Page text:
A gyroscope or gyro is a device that is useful in robot navigation. It forms the heart of an inertial guidance system, operating on the basis of the fact that a rotating, heavy disk tends to maintain its orientation in space.

The illustration shows the construction of a simple gyroscope. The disk, made of massive material such as solid steel or tungsten, is mounted in a gimbal, which is a set of bearings that allows the disk to turn up and down or from side to side; conversely, the bearings allow the entire assembly (except for the disk) to undergo pitch, roll, and yaw while the disk remains fixed in its spatial orientation. The disk is usually driven by an electric motor.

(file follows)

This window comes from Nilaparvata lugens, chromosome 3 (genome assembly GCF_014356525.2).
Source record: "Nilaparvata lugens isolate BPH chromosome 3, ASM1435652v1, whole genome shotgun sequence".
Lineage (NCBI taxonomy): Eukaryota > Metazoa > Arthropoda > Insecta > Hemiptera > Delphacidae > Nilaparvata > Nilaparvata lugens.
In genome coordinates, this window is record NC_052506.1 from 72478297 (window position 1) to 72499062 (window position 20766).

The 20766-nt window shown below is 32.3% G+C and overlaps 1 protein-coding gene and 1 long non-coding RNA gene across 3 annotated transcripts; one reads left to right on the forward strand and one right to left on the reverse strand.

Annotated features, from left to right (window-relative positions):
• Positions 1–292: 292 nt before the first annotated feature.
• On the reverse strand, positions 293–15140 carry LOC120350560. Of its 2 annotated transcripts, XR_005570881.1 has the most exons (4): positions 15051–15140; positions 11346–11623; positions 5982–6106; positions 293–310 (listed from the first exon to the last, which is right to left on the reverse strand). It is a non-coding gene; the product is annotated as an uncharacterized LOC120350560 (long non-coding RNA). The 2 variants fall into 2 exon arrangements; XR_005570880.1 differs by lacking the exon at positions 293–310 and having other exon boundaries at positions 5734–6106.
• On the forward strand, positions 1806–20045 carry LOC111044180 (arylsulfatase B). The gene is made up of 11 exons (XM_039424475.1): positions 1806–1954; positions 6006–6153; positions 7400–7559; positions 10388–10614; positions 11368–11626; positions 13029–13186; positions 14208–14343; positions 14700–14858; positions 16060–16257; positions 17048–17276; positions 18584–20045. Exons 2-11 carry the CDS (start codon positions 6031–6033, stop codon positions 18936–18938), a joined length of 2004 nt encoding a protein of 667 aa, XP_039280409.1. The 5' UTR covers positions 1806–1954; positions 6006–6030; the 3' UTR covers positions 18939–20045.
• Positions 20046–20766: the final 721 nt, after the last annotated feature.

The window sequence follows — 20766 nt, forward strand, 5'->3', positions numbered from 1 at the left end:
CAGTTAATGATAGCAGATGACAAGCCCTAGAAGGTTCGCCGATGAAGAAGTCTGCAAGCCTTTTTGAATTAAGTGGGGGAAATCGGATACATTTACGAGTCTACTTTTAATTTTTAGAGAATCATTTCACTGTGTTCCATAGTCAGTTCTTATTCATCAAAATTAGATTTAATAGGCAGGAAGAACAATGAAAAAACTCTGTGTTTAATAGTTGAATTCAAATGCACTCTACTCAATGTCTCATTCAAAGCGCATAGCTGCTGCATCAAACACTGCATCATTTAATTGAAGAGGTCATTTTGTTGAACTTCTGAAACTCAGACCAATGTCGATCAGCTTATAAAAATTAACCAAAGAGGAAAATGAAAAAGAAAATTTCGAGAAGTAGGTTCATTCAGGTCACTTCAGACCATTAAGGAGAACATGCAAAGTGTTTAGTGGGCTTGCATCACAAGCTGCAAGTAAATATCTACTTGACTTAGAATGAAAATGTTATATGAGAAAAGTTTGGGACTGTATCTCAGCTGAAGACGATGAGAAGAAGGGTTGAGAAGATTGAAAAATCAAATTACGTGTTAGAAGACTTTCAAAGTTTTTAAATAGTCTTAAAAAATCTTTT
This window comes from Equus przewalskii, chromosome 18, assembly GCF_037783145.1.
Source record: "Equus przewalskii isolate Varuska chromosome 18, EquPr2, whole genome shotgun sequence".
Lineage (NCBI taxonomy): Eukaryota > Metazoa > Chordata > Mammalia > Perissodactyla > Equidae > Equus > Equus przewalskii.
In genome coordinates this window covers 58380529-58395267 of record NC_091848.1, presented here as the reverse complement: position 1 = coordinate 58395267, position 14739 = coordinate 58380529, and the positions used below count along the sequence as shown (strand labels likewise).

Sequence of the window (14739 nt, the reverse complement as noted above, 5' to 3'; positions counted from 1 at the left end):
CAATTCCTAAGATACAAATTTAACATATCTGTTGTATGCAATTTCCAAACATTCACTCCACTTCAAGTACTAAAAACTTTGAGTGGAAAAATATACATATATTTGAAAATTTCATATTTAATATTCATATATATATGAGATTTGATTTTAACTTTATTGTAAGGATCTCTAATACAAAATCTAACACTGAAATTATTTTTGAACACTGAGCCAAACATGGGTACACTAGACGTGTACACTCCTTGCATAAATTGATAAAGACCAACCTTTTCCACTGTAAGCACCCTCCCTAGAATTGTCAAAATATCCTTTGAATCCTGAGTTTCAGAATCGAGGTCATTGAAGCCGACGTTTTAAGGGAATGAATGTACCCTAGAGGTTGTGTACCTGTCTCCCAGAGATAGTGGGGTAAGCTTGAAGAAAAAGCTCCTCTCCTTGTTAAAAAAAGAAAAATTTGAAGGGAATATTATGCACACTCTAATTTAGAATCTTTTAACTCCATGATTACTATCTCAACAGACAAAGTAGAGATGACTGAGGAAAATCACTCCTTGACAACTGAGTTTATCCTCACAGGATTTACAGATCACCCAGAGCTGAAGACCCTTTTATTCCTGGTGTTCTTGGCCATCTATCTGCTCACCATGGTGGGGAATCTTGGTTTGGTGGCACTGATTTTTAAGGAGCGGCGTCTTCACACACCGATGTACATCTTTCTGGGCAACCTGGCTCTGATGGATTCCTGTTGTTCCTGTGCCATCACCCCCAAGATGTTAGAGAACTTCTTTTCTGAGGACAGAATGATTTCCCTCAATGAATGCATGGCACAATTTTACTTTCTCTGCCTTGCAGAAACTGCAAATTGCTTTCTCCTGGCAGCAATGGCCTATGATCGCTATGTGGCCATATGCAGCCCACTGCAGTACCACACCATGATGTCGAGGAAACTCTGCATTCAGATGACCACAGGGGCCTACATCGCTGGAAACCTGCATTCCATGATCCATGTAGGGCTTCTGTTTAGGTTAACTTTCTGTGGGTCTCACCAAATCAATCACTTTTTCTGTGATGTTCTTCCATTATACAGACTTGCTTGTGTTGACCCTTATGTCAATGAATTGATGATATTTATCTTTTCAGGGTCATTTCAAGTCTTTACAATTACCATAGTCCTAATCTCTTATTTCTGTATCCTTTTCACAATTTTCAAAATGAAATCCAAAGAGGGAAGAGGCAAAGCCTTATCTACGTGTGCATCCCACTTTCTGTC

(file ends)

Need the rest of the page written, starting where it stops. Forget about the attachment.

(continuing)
A gyroscope can be employed to keep track of a robot’s direction of travel, or bearing, in three-dimensional (3-D) space without reliance on external objects, beacons, or force fields. Gyroscopes allow the accurate operation of guidance systems for a limited time, because they tend to change their orientation slowly over long periods. In addition, gyroscopes are susceptible to misalignment in the event of physical shock.

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